Voyagers Touring’s A Night at Field of Light offers a stylish way to explore Bruce Munro’s art installation currently `lighting up’ Uluru.
The ‘field’ comprises 50,000 individually handcrafted delicate light stems covering an area of over 49,000 square metres. Each evening the stems come alive in a variety of colours, lighting up the landscape.
As we learnt on our tour, British artist Munro is renowned for producing large immersive, light based installations. This is his largest work to date, featuring more than 300,000 component parts and over 380 kilometres of optic fibre. It’s also his first solar powered installation, with 36 portable solar panels installed to interface with 144 projectors.
The exhibition’s popularity has seen its stay at Uluru extended from its initial closing date of March 2017 to March 2018. Judging by the makeup of our tour group, the installation is just as popular with locals as it is with international visitors.
A Night at Field of Light is one of seven tours on offer, exploring the installation. They range from the $39 A Field of Light Pass to the $615 A Night at Field of Light by Helicopter.
My choice was based on one of my all-time favourite previous Uluru experiences – the Sounds of Silence dinner. According to the brochure, A Night at Field of Light combined this dinner with a viewing of the installation. That was fairly accurate, minus one of my enjoyable previous ‘Sounds’ experiences – the playing of a didgeridoo. Apparently there was a lack of didgeridoo players during my stay – even though this was one of the `advertised tour features’.
The `Field of Light’ dinner also seemed a little noisier – but that could have had something to do with the excitement of my fellow travellers.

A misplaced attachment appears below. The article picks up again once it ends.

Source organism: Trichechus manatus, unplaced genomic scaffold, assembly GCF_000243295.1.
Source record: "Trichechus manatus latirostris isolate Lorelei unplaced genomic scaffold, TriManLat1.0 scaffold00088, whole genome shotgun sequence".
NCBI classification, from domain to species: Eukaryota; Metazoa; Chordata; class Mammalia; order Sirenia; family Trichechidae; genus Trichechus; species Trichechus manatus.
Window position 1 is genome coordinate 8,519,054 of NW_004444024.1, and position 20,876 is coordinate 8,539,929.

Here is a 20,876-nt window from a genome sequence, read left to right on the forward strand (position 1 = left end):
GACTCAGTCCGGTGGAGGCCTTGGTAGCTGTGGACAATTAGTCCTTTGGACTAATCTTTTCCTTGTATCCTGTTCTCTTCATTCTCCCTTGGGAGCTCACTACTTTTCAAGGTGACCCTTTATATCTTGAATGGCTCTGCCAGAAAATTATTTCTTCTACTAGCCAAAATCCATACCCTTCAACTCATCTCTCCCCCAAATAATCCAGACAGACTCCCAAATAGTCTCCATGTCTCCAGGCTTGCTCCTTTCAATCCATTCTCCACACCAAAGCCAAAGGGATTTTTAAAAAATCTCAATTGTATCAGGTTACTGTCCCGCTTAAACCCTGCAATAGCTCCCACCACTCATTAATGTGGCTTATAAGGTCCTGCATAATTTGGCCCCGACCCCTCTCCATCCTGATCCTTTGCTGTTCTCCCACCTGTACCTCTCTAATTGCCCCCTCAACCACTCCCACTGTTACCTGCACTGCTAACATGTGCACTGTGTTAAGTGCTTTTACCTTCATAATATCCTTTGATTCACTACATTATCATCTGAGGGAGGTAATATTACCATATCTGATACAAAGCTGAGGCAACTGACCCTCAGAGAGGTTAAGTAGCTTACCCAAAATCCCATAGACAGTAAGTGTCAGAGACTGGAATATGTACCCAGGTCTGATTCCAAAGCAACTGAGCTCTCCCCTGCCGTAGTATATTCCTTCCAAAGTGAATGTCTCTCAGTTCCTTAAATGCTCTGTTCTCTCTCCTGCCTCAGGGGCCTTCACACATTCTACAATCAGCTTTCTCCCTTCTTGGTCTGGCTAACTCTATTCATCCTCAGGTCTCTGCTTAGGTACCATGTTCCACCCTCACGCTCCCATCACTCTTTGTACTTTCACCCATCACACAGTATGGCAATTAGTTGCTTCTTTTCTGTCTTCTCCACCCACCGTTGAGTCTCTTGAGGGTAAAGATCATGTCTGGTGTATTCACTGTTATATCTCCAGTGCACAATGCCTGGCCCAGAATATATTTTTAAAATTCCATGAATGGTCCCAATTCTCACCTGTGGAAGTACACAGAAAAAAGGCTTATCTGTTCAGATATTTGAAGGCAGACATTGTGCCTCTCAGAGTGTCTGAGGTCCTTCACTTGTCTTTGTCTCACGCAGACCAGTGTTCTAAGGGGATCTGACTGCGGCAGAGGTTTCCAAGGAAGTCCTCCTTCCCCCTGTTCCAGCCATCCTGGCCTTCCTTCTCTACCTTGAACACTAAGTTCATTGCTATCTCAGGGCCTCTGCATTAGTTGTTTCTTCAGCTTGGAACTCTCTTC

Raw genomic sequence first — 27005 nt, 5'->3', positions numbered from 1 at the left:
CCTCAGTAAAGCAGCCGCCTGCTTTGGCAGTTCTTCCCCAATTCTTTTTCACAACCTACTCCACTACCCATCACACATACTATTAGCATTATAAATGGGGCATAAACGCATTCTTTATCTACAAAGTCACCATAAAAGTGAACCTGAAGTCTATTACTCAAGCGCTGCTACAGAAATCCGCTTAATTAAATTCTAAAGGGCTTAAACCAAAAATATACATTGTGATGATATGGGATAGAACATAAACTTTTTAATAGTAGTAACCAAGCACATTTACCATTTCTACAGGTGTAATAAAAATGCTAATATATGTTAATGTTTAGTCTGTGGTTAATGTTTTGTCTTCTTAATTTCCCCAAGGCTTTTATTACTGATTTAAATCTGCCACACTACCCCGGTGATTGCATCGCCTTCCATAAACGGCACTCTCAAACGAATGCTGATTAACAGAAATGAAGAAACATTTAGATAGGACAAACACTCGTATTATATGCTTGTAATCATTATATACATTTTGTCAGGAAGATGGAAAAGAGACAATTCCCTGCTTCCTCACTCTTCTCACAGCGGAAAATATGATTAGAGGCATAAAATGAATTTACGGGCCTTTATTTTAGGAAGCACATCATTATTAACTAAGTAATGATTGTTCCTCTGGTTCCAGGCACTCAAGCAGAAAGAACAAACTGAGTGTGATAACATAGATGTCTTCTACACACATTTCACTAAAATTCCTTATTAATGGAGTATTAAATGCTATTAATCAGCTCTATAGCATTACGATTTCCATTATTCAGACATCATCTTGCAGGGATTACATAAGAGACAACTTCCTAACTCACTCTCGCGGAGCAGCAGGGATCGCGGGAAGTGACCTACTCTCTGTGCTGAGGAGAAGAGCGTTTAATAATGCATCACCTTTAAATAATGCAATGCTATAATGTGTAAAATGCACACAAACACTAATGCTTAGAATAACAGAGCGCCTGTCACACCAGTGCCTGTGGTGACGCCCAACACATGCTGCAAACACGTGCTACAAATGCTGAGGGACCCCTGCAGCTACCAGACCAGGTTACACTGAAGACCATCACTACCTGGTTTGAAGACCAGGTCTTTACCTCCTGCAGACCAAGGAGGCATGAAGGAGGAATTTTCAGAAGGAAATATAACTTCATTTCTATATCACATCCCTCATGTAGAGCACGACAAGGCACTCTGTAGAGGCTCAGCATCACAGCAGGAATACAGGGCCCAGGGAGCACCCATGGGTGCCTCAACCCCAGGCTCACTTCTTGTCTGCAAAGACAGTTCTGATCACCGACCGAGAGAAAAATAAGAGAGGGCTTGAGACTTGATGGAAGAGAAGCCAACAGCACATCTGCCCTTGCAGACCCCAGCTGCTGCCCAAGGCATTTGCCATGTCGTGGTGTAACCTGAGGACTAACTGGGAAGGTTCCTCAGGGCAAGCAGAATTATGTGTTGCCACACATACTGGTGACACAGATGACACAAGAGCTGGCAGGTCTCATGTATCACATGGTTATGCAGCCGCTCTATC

Our tour started with a short coach transfer from our Ayers Rock Resort accommodation to an Uluru viewing area. The installation is located outside the Uluru Kata Tjuta National Park.
Watching a typical Uluru sunset with wine and canapes provided the ideal start to the evening. It was then a short walk to dinner and a three-course bush tucker inspired menu. While there were a number of people on out tour it was extremely well organised. Soup was served at the table, then a couple of tables at a time were directed to the buffet. The bathrooms also coped well with the crowd.
A highlight of the dinner was an astrology talk. Having heard many such talks over the years, this was one of the best. The laughs suggested both locals and international visitors appreciated the humour and knowledge of the presenter. A clear evening and a sky full of stars added to the enjoyment.
During dinner we were also given a briefing on the Field of Light. While this was educational, I was a little confused about accessing the `dune top viewing area’ which apparently provided an overview of the installation. I thought all might be clear once we made the short walk from dinner to the `field’- but it wasn’t! And given the only light came from the installation and flashing of cameras, finding our guide was impossible. Instead, I walked around the lights at ground level, enjoying the colors. Most of us chose the longer walk around the installation (there’s also a shorter walk).
After about 20 minutes it was time to board buses for a return trip to the resort, ending the four and a half hour tour.
Costing $245 a person, A Night at Field of Light isn’t cheap; however given pricing of other tours around Uluru, the quality of the food, the continual supply of wine and beer and the location of the dinner, I was very happy with my choice. My only regret was not finding that dune viewing area, as I’m sure it would have provided an interesting perspective to what is a most colorful light exhibition.
*Jenny Burns joined A Night at Field of Light at her own expense on Monday, August 21 and stayed at Emu Walk Apartments.